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Paul Nixon’s Fabulous Four

When I work with congregations, I bring with me strong composite trends that have accumulated over time from the many churches I have served as coach and/or consultant. Sound formulas allow me to process a church’s situation and its possibilities faster.  Here are four of my favorites. (DISCLAIMER: there are plenty of contexts that require an adjustment of these ratios a little, this way or that. Like a basic recipe that gets altered to suit particular tastes or geography, these numbers are offered as a good starting point from which you might experiment.)

Budget Formula: 55-15-15-15

In a conventional church budget, expect 55% for payroll costs, no more than 15% for debt service, around 15% for mission and denominational support and 15% for everything else. We generally assume that the debt service is mostly mortgage on facilities. When I see 38% going for payroll, I usually see a grossly understaffed – or underpaid – situation. Or when I see a church with 28% going for debt service – I know they will under-fund just about everything from staff salaries to denominational support.

Administrative Formula: 3:2

This is the appropriate ratio of leader staff to support staff in a conventional local church (based on full-time-equivalents where two half-time people would equal one full time, and so forth). Leader staff would be pastors and ministry directors, people who publicly lead. Support staff are behind the scenes, managing and cleaning facilities, spending money, and providing administrative and communications support. If you have too few support people, you may end up with very expensive secretaries (i.e. the pastor and all the other ministry directors). Herb Miller used to prescribe a 1:1 ratio between leader staff and support staff. Improving technology and the rise of lay-led ministry teams causes me to amend the formula – but kudos to Miller, one of the pioneers in the modern field of church consulting!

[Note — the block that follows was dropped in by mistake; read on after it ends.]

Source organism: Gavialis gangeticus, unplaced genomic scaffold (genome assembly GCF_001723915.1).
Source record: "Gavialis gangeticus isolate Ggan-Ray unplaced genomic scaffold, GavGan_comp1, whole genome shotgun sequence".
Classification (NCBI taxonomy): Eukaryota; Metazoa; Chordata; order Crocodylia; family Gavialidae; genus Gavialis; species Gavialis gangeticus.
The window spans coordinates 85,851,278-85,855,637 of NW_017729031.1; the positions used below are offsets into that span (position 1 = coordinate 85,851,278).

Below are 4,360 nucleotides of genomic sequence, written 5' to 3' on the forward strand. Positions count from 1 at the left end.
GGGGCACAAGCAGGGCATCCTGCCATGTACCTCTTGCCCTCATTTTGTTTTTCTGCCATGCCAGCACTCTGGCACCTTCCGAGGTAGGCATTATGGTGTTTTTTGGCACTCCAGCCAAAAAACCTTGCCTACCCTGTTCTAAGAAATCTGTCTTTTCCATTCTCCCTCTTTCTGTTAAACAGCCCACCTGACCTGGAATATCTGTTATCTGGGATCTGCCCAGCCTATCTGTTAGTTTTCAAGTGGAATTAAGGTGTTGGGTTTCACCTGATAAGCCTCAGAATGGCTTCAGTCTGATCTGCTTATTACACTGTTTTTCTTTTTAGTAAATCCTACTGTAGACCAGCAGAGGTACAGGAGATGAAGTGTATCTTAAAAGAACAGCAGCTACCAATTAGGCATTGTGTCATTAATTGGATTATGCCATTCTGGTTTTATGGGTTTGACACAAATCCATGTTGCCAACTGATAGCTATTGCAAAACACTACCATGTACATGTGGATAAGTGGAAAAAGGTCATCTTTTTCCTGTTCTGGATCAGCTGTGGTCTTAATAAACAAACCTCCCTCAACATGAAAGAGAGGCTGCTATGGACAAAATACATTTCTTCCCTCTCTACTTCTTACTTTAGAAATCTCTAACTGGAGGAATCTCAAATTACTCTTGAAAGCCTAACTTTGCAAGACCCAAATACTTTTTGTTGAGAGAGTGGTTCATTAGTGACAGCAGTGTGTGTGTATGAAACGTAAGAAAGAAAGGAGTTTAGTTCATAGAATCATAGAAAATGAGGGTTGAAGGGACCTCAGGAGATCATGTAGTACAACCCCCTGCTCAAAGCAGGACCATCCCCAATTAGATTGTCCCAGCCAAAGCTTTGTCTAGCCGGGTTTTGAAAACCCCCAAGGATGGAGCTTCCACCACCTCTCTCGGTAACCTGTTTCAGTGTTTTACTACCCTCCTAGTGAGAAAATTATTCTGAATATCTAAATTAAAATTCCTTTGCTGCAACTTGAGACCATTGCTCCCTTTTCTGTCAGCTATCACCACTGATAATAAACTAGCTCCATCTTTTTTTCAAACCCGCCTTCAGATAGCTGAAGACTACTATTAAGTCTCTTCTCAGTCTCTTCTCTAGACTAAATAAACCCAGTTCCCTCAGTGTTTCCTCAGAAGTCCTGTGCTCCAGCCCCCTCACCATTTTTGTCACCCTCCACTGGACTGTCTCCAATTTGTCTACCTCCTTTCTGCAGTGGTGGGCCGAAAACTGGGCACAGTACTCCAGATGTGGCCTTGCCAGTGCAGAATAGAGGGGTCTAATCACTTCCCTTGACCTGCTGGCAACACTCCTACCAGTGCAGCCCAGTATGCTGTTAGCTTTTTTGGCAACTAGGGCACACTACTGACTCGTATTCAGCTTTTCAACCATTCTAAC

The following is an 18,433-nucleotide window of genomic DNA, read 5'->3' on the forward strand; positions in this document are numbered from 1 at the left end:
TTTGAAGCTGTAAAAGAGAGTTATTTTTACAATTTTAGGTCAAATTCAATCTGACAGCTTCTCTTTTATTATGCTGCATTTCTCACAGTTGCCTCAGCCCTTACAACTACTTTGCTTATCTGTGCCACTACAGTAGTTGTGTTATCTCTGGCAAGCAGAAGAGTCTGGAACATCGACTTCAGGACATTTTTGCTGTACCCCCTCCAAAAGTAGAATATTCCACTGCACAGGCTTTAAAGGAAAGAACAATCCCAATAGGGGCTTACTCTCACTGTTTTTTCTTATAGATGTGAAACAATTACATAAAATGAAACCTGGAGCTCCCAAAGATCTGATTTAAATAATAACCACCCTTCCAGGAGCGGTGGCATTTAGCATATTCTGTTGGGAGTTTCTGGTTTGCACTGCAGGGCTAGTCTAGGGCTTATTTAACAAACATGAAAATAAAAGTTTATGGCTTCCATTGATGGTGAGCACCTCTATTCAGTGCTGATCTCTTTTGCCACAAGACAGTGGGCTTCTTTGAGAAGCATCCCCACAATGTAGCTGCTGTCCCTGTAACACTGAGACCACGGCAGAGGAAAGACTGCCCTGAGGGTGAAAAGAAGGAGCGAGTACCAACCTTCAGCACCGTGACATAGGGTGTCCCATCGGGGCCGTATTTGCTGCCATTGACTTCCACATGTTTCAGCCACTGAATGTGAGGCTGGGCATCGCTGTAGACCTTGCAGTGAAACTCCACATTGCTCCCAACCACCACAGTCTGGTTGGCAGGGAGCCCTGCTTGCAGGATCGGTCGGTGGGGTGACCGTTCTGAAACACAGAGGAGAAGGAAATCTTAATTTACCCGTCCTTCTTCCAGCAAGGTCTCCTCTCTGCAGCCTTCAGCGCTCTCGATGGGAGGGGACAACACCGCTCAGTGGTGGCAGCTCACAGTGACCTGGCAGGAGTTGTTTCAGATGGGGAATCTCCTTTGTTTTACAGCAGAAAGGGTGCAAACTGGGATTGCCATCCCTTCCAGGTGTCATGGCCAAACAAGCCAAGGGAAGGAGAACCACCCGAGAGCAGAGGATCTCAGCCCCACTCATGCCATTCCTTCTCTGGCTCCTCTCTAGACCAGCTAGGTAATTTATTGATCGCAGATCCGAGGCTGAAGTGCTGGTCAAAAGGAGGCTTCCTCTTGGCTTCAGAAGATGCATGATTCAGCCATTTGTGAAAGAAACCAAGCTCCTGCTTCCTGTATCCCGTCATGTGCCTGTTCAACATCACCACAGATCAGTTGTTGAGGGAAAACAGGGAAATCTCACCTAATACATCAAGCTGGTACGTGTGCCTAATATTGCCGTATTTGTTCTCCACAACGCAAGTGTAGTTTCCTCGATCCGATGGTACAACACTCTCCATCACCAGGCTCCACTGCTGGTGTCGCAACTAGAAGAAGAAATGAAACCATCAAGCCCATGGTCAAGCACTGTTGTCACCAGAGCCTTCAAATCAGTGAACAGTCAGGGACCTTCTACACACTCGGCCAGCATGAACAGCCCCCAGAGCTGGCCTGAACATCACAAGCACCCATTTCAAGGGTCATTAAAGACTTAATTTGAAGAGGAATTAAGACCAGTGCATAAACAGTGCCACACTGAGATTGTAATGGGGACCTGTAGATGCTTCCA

Giving Unit Formula: 2 for 1

As a rule, for every older person that leaves a church, the church needs to add two people in order to break even financially. This means that, based on current trends, it may take up to 500 people in the not-so-distant future to collect the same income as a church of 250 today, especially if a whole group of octogenarians pass off the scene, replaced by thirty-somethings. Given the fact that most churches will not double in size, we will see massive restructuring of fixed costs and clergy deployment in order to meet this challenge. I expect coming generations of church-folks to attend fewer Sundays on average, and to allocate more of their charitable giving beyond their local church – unless their congregation can make one heck of a case that it is changing the world in a big way!

Participation Formula: 50-100-200

This is my favorite formula. In speaks to a tsunami-like shift about to hit the American church. In the 1990s, a relatively healthy church of 200 members saw 100 persons in worship on a typical Sunday, with about 50 people doing most of the work. And the lion’s share of volunteering was directed internally toward church maintenance, classes and committees. In the 2020s, we will see just the opposite in a very healthy church. The church of 50 members will have 100 persons in worship and 200 persons engaged in mission work, most of it directed outside the church, focused largely on helping others. This means the majority of our hands-on ministry personnel in the future may not be members, worship attendees or donors… yet.  This formula does not assume a loss of worship attendance, but there will be loss in the majority of places. Add in the expected loss in per capita income: and you can expect big changes coming soon to almost every church near you!

What formulas have you found useful in your ministry setting?

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